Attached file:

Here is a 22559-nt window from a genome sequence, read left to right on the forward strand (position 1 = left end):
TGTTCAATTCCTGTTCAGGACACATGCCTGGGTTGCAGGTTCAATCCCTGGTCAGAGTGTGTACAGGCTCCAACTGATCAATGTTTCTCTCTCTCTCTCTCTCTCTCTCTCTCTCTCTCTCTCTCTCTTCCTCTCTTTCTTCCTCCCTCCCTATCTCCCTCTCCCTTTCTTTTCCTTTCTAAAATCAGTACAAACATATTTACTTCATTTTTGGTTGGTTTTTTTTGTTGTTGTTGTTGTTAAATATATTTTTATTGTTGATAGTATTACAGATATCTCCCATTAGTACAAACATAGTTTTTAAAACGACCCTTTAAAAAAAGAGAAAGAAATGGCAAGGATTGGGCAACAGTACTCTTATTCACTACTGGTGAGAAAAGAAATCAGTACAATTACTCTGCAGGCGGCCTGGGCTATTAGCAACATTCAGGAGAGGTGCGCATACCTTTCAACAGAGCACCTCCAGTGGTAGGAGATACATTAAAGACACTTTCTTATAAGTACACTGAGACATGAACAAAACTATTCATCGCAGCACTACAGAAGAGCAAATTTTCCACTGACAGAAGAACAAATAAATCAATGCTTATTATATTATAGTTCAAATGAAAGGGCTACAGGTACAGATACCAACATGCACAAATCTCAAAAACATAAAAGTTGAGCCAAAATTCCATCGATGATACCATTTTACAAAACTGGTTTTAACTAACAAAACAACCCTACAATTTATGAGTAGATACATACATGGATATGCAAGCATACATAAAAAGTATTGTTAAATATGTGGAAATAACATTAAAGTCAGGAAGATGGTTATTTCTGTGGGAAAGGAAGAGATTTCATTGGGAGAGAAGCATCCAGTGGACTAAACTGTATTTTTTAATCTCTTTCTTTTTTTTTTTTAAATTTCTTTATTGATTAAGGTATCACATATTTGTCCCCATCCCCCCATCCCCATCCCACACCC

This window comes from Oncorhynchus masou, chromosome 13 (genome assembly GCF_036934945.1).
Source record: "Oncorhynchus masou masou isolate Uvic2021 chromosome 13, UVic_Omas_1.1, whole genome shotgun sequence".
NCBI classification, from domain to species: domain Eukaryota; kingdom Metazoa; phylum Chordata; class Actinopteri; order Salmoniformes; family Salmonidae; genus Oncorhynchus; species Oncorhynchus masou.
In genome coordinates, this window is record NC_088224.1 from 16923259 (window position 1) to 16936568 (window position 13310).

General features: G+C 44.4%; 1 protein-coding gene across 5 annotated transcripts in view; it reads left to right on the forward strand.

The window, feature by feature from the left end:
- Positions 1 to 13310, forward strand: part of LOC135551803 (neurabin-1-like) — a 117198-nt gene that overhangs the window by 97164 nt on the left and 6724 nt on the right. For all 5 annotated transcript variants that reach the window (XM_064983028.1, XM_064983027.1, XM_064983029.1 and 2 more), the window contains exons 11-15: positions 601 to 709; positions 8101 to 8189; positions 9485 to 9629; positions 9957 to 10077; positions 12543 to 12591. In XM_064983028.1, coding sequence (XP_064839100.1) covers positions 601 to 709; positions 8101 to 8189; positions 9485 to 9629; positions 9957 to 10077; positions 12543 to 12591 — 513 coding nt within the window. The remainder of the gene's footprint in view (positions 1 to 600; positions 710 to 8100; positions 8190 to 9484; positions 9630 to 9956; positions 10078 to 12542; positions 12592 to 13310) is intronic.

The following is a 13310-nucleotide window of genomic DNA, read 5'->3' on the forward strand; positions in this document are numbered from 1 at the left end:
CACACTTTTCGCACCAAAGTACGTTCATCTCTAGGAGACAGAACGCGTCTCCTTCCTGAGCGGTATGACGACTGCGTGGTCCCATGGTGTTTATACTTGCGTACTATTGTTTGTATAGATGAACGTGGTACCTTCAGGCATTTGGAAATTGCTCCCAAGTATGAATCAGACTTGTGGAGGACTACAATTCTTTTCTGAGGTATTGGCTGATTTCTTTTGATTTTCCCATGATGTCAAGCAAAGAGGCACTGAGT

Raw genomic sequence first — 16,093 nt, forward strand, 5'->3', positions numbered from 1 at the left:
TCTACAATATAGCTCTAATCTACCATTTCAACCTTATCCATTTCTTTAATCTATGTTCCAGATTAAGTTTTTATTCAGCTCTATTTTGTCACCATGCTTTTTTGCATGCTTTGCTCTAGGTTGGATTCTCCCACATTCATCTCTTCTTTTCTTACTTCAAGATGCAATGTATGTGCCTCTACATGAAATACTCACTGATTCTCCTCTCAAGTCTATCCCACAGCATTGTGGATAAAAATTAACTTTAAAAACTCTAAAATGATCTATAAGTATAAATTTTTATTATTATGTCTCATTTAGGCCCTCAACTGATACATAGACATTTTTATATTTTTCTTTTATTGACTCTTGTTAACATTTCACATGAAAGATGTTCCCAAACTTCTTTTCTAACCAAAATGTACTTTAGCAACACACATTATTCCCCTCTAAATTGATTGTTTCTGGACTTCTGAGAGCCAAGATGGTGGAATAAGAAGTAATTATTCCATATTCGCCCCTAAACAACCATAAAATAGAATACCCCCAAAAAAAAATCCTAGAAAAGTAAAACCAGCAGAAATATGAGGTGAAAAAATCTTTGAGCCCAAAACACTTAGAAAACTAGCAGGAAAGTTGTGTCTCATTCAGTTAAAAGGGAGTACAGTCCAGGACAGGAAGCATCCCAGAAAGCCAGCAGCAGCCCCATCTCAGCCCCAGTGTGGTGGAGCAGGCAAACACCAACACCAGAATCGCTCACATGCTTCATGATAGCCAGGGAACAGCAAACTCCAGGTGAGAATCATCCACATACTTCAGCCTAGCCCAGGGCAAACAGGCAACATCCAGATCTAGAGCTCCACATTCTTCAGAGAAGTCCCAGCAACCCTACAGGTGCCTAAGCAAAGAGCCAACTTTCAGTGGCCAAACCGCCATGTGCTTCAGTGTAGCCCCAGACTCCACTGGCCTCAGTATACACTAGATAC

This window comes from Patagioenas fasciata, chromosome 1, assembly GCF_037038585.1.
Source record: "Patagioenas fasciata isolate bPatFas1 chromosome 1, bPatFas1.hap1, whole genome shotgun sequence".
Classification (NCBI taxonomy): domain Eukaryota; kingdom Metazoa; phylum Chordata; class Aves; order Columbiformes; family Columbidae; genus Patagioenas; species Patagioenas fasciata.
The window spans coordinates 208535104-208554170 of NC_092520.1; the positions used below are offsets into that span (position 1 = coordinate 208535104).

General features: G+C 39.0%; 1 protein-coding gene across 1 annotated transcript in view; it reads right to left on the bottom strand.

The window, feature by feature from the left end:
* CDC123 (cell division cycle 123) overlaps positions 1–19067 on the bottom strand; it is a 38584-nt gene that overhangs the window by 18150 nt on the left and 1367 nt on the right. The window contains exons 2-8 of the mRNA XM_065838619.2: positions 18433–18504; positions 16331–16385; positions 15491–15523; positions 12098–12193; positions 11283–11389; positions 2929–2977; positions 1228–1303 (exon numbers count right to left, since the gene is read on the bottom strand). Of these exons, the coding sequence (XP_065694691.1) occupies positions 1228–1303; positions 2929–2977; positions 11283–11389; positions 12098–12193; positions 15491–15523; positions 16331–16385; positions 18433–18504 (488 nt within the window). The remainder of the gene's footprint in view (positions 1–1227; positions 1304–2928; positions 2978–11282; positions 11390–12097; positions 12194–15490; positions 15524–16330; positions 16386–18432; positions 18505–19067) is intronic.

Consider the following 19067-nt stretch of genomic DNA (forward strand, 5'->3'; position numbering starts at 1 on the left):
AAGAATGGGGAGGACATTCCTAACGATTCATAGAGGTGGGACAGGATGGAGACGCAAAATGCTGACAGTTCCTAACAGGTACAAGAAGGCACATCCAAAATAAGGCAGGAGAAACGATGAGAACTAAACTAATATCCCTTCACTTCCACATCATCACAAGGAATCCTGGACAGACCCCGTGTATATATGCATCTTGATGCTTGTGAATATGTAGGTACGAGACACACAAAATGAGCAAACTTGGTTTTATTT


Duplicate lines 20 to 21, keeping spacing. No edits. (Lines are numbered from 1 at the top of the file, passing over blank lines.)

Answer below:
* CDC123 (cell division cycle 123) overlaps positions 1–19067 on the bottom strand; it is a 38584-nt gene that overhangs the window by 18150 nt on the left and 1367 nt on the right. The window contains exons 2-8 of the mRNA XM_065838619.2: positions 18433–18504; positions 16331–16385; positions 15491–15523; positions 12098–12193; positions 11283–11389; positions 2929–2977; positions 1228–1303 (exon numbers count right to left, since the gene is read on the bottom strand). Of these exons, the coding sequence (XP_065694691.1) occupies positions 1228–1303; positions 2929–2977; positions 11283–11389; positions 12098–12193; positions 15491–15523; positions 16331–16385; positions 18433–18504 (488 nt within the window). The remainder of the gene's footprint in view (positions 1–1227; positions 1304–2928; positions 2978–11282; positions 11390–12097; positions 12194–15490; positions 15524–16330; positions 16386–18432; positions 18505–19067) is intronic.

Consider the following 19067-nt stretch of genomic DNA (forward strand, 5'->3'; position numbering starts at 1 on the left):